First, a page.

21 Best money tips ever: My take on Barbara Corcoran’s advice

by Nick on August 7, 2010

CNNMoney.com has a lot of fun slideshows about money.  This one claiming to hold the “21 best money tips ever” recently caught my attention. 

Feel free to check out the slide show, but we’ll take a quick look at them one at a time.  Why?  Because it’s fun and we may learn something that we can apply to our lives right away and notice a measurable improvement.  A lot of personal finance articles or books give great advice, but the benefits are not always measurable in the short term and real-world advice.  I think many of these give advice we can all adapt to our current situations in one way or another.  Plus, the folks they include are pretty successful.  So maybe they know a thing or two about money. 

Here is Barbara Corcoran’s info, straight from the slideshow:

Challenge the big guys

Barbara Corcoran
Founder, the Corcoran Group, one of Manhattan’s leading real estate firms

Best advice I can give: Bad times are the best times to move your business forward, especially if you are a small business. The big guys are back on their haunches, waiting things out. If you are willing to stick your neck out, this is when your energy and creativity can outmaneuver the big companies. This is your opportunity.

Best advice I ever got: When I was getting started with my business, my then boyfriend and business partner loaned me $1,000 and said, “You’ll never succeed without me.” It made me so mad it motivated me to make it. Negative comments or situations can become your best friend.

My take on her advice:
I agree generally that bad times provide opportunity for those who are able to sieze them.  But I caution that it is not as simple as it’s put in the slide.  Simply sticking your neck out to outmaneuver big companies does not mean borrowing a bunch of money to expand your business or compromizing who you are or your core business principles for a chance to outmaneuver big companies in my opinion.  But with careful preparation when times are good and clean balance sheets, with cash available to be a buyer when most others are sellers can position you very well for success.  But sticking to your core business or complimentary businesses or services is the key to move your business forward in bad times.  Careful growth is the key.  This is similar to what I’ve read that Warren Buffet did when he was one of very few people with cash available and willing to lend during the market meltdown of late 2008.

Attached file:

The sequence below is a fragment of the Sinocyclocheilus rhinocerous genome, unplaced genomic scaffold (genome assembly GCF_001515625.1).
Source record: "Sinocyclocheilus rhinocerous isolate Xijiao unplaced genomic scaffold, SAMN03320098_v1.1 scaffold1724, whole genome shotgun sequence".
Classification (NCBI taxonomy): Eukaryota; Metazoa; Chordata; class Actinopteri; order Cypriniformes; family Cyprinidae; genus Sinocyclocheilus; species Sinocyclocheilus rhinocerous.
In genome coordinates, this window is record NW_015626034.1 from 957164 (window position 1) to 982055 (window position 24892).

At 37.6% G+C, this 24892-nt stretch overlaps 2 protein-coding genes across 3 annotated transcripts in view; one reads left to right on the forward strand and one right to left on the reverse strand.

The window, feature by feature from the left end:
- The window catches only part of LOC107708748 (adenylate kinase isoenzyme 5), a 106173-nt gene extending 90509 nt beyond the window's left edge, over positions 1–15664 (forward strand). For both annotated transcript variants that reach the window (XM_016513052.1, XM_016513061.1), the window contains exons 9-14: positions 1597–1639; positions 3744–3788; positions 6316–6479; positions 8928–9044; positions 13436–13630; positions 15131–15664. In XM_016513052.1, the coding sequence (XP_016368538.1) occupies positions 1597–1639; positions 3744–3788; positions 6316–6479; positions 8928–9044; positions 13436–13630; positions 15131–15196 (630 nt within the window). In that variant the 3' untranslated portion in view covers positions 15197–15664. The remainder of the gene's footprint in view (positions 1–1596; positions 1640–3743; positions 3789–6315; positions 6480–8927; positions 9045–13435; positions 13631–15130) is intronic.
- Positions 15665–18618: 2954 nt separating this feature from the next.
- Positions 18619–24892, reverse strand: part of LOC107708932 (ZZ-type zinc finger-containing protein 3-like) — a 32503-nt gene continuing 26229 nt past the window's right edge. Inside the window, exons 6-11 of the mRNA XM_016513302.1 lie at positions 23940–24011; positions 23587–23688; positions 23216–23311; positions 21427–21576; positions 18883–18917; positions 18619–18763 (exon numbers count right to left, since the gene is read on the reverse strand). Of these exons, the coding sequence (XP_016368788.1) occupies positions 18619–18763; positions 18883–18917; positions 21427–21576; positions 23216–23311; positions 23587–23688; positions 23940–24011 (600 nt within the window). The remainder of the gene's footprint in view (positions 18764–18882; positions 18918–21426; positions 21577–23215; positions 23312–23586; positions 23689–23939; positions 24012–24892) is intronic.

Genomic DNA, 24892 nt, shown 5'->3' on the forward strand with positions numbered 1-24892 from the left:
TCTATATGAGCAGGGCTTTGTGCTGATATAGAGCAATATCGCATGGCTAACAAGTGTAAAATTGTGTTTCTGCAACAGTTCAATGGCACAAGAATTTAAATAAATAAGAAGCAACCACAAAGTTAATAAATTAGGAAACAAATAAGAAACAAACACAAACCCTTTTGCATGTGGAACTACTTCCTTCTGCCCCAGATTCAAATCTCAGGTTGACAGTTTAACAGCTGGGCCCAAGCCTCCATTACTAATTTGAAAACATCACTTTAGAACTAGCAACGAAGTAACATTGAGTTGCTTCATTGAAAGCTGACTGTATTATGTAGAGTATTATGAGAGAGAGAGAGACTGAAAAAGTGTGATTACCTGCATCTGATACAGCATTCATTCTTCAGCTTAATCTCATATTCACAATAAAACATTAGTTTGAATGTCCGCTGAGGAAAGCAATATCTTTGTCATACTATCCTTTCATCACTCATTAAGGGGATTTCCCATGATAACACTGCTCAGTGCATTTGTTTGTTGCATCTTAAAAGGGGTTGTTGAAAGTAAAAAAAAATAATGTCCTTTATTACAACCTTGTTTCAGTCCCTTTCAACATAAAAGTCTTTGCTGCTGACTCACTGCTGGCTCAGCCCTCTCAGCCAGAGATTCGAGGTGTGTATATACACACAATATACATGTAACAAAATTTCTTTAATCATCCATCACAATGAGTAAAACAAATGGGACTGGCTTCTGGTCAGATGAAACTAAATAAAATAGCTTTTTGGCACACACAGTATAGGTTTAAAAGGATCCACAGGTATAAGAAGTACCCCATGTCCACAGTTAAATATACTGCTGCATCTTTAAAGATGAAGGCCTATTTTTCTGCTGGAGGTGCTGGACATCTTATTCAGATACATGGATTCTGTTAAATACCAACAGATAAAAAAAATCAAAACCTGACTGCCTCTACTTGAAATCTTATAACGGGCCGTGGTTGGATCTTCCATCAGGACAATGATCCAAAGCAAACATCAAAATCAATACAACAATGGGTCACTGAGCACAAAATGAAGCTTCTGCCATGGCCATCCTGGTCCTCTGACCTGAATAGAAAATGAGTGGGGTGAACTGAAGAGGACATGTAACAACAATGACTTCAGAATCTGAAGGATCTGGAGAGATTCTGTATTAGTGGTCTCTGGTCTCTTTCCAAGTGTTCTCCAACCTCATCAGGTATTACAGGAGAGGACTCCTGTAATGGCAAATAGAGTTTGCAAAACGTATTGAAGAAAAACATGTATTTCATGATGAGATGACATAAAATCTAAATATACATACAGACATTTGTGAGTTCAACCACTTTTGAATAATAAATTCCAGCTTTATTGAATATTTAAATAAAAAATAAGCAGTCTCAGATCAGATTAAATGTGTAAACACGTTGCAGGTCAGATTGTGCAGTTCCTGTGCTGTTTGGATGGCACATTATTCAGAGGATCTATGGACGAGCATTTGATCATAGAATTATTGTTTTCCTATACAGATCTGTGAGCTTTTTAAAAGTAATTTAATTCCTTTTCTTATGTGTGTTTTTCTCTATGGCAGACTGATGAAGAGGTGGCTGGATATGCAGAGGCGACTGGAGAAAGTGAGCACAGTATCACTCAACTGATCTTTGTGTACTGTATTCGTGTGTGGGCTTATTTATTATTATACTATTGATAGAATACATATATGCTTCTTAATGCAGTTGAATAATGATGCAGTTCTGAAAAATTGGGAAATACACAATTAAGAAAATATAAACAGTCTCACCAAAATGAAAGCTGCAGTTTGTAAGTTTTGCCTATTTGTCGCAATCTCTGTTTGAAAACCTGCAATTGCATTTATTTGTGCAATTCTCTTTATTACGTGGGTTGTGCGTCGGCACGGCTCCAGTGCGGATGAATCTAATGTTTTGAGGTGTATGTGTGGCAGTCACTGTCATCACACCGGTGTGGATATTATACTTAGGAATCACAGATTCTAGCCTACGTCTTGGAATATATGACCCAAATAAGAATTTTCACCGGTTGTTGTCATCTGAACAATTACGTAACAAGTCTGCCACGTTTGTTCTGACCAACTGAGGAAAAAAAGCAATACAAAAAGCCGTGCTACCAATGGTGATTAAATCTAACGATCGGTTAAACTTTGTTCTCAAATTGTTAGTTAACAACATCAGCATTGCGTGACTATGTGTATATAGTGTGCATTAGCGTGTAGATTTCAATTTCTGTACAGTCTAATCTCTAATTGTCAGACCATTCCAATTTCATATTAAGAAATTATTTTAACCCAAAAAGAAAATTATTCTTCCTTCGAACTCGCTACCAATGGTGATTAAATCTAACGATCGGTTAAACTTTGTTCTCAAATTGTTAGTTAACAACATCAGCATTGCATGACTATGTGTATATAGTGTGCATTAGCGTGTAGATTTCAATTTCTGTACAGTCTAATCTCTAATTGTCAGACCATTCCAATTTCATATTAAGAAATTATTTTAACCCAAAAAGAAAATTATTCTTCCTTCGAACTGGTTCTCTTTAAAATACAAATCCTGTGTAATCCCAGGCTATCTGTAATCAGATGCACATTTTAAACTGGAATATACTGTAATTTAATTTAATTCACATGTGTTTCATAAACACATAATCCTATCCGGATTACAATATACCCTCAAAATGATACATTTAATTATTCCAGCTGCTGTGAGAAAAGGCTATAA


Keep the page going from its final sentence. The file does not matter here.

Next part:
My take the best advice she ever got:
This I like (Except I don’t like that she borrowed money to start a business – I guess she showed me.  But I’m sure that for every Barbara Corcoran there are at least two disasters.).  There are too many “you’ll never” people and not enough “here’s how you can” folks.  And there are so many people who think the world revolves around them (like a regular guy who thinks people will care so much about what he has to say about personal finance that he starts a blog…) that they believe success is always because of them and failure is never their fault.  You don’t need these people in your life.  They’re not worth the energy (at least to me they’re not – way too negative).

Bottom line:
If you’re careful with your money.  If you don’t borrow money to fund a lifestyle.  If you run a business on cash flow and careful growth.  If you stick with your core, time-tested business principles, you’ll be ready to buy when others sell.  You’ll be ready to grow when others are shrinking.  You’ll be ready to cherry-pick valuable, complimentary assets to grow your business, especially when times are tough.  And don’t listen to folks like Ms. Corcoran’s then-boyfriend.  Not only are they wrong.  They’re more trouble than they’re worth.
So be smart with your business.  Be smart with your money.  Be ready to sieze opportunity even when times are tough.  But be smart about it.  I wouldn’t borrow to grow.  It’s way too risky for me.  It causes stress and desperation.  That could distract you from properly running your business. 
And, of course, until next time – put the credit card down and slowly step away from the mall!

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